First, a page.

The Rev Dom Antony Sutch OSB visited St James this week to give the Senior School Lecture. Dom Antony was formerly Headmaster of Downside Abbey School near Bath. He often presents Thought for the Day on Radio 4 and is invited to speak on educational and religious matters.
‘OSB’ stands for Order of Saint Benedict, hence Dom Antony is described as a Benedictine. The title ‘Dom’ stands for Dominus (I shall leave Latin scholars to translate that for you!) and of course you will recognise it from Dom Perignon, also a Benedictine.
The history of Dom Antony’s school is fascinating. “The Benedictine community of St Gregory the Great was founded at Douai, France, in 1606 by a group of English and Welsh monks who were in exile because of the penal laws in England against Catholics. The community received the protection of the Infanta Isabella Clara Eugenia of Spain and Portugal, the joint ruler of the Spanish Netherlands, and they were furnished with buildings by Philip de Caverel, Abbot of St Vedast’s in Arras. By 1617 English Catholics were sending their boys across the Channel to be educated there. The School has been in existence since that time, with the monks engaged not only in teaching but also in scholarly work, writing and lecturing, and in priestly and pastoral work.
In the 17th century, the death penalty was inflicted on Catholic priests found in England. Many members of St Gregory’s nonetheless came to England to exercise their priestly duties, and six of them have been recognised as martyrs by the Church. Two of these, St John Roberts and St Ambrose Barlow, were canonized as saints in 1970. Another martyr who has yet to be canonized is Blessed PhilipPowell, who was put to death in 1646. In 1681, St Oliver Plunkett, the Irish Archbishop of Armagh, was executed in London. Before his execution he was helped by an English Benedictine, Dom Maurus Corker, who later took care of his body. His relics are now housed in the principal shrine in Downside Abbey. St Oliver was canonized in 1975.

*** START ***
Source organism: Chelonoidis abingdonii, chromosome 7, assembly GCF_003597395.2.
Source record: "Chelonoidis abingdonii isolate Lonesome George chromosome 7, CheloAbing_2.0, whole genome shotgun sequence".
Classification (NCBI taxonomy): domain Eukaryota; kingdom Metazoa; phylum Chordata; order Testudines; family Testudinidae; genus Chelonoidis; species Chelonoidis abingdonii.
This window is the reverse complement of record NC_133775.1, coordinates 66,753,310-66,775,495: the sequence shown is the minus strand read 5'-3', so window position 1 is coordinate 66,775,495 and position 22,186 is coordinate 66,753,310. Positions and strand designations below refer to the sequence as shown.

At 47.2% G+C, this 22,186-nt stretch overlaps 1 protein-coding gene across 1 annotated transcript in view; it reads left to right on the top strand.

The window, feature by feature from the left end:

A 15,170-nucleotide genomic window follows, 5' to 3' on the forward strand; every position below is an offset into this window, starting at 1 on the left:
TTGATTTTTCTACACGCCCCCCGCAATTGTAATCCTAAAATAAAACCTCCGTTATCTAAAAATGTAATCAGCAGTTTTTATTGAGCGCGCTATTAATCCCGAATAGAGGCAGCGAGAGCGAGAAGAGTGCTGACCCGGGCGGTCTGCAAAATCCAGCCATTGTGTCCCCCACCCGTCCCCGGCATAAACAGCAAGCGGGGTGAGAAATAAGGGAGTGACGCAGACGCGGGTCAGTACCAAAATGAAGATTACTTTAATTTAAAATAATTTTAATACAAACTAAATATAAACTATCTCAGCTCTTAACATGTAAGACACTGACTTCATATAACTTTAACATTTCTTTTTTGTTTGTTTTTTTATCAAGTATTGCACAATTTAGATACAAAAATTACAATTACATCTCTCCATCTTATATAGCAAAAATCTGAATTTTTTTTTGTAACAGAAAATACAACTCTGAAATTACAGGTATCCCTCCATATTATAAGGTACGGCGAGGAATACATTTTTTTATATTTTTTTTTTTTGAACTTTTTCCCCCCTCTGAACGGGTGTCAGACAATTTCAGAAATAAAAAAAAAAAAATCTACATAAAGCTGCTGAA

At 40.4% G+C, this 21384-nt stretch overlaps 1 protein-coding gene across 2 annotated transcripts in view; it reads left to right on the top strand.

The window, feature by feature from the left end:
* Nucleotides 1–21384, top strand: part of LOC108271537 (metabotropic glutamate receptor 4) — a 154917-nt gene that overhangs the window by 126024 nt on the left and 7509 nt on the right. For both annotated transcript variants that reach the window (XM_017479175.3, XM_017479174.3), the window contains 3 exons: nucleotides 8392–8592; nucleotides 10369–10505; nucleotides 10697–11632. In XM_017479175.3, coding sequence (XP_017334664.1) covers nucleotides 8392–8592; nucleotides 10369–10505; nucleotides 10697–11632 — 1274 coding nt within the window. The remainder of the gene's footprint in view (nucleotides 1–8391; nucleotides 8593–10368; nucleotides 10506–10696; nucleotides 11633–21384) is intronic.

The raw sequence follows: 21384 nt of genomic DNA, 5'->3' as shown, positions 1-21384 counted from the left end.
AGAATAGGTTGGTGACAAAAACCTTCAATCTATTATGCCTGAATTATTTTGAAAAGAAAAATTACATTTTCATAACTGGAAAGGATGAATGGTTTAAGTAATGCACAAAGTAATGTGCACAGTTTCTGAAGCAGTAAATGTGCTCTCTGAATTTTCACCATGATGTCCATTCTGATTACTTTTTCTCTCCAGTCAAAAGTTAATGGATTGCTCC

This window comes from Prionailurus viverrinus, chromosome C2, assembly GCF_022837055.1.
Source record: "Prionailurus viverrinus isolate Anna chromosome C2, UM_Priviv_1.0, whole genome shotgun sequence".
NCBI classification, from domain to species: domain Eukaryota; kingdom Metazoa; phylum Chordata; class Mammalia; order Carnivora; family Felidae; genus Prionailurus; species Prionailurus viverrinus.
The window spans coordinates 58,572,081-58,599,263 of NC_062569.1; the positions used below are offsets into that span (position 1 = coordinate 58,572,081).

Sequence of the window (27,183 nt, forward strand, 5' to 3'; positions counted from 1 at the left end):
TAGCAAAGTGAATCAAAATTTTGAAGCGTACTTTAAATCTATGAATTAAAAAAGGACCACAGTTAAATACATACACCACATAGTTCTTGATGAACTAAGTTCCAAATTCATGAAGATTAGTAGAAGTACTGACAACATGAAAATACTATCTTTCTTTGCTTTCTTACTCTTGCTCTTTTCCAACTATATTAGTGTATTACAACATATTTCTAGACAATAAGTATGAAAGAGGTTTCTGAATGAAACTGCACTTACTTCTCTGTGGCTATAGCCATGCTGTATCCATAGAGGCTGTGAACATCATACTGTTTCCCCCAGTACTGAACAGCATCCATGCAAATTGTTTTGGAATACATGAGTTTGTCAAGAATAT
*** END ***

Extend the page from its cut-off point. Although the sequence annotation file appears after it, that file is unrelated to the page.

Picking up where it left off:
By the beginning of the 18th century the School was held in such high esteem in England that Queen Anne ordered the Duke of Marlborough to spare it when he stormed Douai in 1710. In the 1790s, however, French revolutionaries plundered the Abbey and School, but the monks and boys were allowed to escape to England in February 1795. After nineteen years at Acton Burnell in Shropshire, in the house of Sir Edward Smythe, a former pupil, the Abbey and School moved to Downside and the present buildings were begun. The School has therefore been on its present site since 1814; the cedar tree near the main entrance was planted in that year. Downside became a fully co-educational school, admitting boys and girls in all years, in 2005.” (Taken from the Downside School website)